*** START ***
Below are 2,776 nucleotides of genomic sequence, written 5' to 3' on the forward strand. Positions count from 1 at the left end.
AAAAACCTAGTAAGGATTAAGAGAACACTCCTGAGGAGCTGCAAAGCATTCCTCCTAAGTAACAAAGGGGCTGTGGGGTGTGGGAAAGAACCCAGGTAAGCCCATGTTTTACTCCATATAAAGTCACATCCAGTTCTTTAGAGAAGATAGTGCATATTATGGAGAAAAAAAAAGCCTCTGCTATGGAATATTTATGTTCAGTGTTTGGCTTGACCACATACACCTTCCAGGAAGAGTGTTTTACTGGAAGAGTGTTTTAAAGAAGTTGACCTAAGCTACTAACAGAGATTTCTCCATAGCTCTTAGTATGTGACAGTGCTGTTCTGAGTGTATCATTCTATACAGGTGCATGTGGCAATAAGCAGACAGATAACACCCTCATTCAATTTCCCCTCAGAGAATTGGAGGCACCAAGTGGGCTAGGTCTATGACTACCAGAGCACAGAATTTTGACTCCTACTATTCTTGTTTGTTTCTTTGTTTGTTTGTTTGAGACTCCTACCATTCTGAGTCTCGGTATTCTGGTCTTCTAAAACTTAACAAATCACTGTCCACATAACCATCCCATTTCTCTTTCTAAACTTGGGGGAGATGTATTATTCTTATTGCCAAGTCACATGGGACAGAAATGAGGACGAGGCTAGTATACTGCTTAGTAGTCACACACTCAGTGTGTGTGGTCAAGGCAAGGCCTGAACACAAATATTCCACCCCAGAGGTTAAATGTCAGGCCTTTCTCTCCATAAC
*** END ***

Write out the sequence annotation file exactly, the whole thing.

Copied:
Below are 2,776 nucleotides of genomic sequence, written 5' to 3' on the forward strand. Positions count from 1 at the left end.
AAAAACCTAGTAAGGATTAAGAGAACACTCCTGAGGAGCTGCAAAGCATTCCTCCTAAGTAACAAAGGGGCTGTGGGGTGTGGGAAAGAACCCAGGTAAGCCCATGTTTTACTCCATATAAAGTCACATCCAGTTCTTTAGAGAAGATAGTGCATATTATGGAGAAAAAAAAAGCCTCTGCTATGGAATATTTATGTTCAGTGTTTGGCTTGACCACATACACCTTCCAGGAAGAGTGTTTTACTGGAAGAGTGTTTTAAAGAAGTTGACCTAAGCTACTAACAGAGATTTCTCCATAGCTCTTAGTATGTGACAGTGCTGTTCTGAGTGTATCATTCTATACAGGTGCATGTGGCAATAAGCAGACAGATAACACCCTCATTCAATTTCCCCTCAGAGAATTGGAGGCACCAAGTGGGCTAGGTCTATGACTACCAGAGCACAGAATTTTGACTCCTACTATTCTTGTTTGTTTCTTTGTTTGTTTGTTTGAGACTCCTACCATTCTGAGTCTCGGTATTCTGGTCTTCTAAAACTTAACAAATCACTGTCCACATAACCATCCCATTTCTCTTTCTAAACTTGGGGGAGATGTATTATTCTTATTGCCAAGTCACATGGGACAGAAATGAGGACGAGGCTAGTATACTGCTTAGTAGTCACACACTCAGTGTGTGTGGTCAAGGCAAGGCCTGAACACAAATATTCCACCCCAGAGGTTAAATGTCAGGCCTTTCTCTCCATAAC